UTPD must release, publicize allegation records

Rayne Daniel

On April 13, 2017, UTPD Police Chief David Carter announced a new commitment to transparency and accountability for campus law enforcement with the implementation of body cameras for all on-duty officers. Statistics of complaints and allegations filed against the department since 2017 are also published on UTPD’s website, marking a critical step in the fight for fairness and justice for all students. 

Yearly, complaint and allegation statistics are compiled and listed by informant type: students, faculty, staff, citizens or internal, and separated into sustained, not sustained, unfounded, exonerated or withdrawn.

However, beyond plain figures, nothing is known about these allegations. To improve transparency, UTPD should release additional details surrounding the nature of these allegations. At the very least, UTPD should advertise the process of obtaining these records so we can hold officers accountable and let concerned students know exactly who is patrolling their campus. 

I’ve never feared the police. My privilege as a white American has plagued me with ignorance to the reality of police violence and brutality in our country. The current political climate and acts of violence against the Black community have served as an abrupt awakening to this entitlement. It’s shown me that we all have a duty to consistently challenge the department’s definition of transparency and accountability. 

In 2019, UTPD reported zero complaints or allegations by UT students, faculty or staff. The numbers in 2018, however, were very different, with 29 total complaints and allegations against UTPD, six of which were reported by students and staff. 

Three of the four student allegations were not sustained, meaning UTPD claimed insufficient evidence to prove the allegation. The fourth allegation was unfounded, meaning an internal investigation deemed the allegation not factual.

Presumption of innocence is a key part of our democracy, and those accused of crimes have a constitutional right to privacy. However, it’s more difficult to maintain trust between students and officers when all other details of these allegations require an official request.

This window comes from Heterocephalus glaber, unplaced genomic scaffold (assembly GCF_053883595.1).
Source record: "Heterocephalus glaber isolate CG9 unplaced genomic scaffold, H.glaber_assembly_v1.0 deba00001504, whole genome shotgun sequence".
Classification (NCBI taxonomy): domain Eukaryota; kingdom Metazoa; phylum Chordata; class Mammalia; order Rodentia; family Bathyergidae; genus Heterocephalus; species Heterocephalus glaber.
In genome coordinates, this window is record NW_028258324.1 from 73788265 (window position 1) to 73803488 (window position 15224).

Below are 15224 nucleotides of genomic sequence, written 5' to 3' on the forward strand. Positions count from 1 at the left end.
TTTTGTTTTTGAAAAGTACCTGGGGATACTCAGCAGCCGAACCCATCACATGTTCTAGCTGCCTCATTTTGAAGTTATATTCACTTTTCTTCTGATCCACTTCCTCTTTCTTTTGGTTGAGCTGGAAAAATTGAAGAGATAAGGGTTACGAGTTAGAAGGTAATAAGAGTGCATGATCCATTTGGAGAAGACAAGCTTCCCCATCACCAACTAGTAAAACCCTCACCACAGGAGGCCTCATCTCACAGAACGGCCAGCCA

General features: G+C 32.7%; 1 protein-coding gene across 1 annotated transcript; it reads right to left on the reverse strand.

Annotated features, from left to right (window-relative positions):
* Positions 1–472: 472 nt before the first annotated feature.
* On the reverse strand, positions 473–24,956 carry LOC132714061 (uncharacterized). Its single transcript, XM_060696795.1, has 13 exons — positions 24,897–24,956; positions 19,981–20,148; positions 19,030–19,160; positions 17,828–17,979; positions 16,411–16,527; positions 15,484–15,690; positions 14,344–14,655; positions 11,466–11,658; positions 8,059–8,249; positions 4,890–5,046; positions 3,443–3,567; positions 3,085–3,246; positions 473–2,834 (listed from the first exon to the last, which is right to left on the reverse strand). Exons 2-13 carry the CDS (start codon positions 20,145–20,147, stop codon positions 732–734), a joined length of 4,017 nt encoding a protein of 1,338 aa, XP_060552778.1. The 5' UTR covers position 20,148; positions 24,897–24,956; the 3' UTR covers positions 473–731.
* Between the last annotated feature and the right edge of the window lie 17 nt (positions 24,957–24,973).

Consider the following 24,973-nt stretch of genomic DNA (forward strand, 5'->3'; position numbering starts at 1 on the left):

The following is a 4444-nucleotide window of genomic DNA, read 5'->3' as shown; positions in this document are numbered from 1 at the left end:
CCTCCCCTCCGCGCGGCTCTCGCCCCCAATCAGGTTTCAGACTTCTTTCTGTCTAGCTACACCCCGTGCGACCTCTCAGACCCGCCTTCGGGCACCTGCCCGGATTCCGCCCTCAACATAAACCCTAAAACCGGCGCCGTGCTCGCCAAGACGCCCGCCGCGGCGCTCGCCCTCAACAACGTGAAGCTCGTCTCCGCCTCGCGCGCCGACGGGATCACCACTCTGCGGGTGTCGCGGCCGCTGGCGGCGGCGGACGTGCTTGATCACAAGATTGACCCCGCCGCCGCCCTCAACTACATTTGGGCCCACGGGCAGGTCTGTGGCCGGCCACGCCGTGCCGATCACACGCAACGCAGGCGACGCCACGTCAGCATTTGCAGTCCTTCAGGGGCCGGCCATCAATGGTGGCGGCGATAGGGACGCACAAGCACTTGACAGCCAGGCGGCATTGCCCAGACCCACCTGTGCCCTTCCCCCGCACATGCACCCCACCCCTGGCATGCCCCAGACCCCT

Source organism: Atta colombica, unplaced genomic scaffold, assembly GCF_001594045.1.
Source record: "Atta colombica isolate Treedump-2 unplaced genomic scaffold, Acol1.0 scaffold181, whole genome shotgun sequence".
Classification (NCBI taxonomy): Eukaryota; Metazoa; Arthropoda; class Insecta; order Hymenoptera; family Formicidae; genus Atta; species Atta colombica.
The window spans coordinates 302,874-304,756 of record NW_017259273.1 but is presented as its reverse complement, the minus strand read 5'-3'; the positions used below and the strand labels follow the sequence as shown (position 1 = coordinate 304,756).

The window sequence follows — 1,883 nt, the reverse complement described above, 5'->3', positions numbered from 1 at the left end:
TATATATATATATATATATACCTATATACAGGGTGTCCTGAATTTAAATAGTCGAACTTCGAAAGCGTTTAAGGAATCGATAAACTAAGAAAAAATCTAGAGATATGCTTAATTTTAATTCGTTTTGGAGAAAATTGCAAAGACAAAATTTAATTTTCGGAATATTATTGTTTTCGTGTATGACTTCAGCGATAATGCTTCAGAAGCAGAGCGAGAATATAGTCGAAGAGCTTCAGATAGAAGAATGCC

“One would have to file an open records request to receive those details,” said Don Verett, UTPD assistant chief of police and chief of staff.

Submitting an open records request can be done online by registering an account with the Office of the Vice President for Legal Affairs. But the lack of available information about the process can discourage students from pursuing details of these allegations. 

“I don’t believe (requiring an official request) is promoting blissful ignorance … we receive multiple requests every week,” Verett said. “Context is important … information without context can raise more questions than answers.”  

Some students feel that they have to jump through hoops to gain access to these records. 

“I don’t know what the privacy laws are for officers, but I would feel much better if there was more transparency within UT police,” biology senior Anna Kurtin said. “There should definitely be a place on their website with specific details about allegations, showing the department is completely open to the public.” 

The possibility of misinterpretation is not an excuse to hide information from students. 

“If I had found out (an officer was accused of racial profiling, excessive force or sexual harassment), I would be disappointed, but not surprised,” Kurtin said. “If I ever saw that officer, I definitely wouldn’t feel safe around him. I would be more inclined to believe the student.” 

Without question, students deserve to feel safe on campus. They also deserve to be familiar with the process of pursuing details of allegations against those strolling their campus with weapons. 

UTPD must release this information, or at a minimum, publicize students’ rights to these records. It’s time to foster an informed campus and extended Longhorn community. 

Daniel is a biomedical engineering and French senior from Baton Rouge, Louisiana.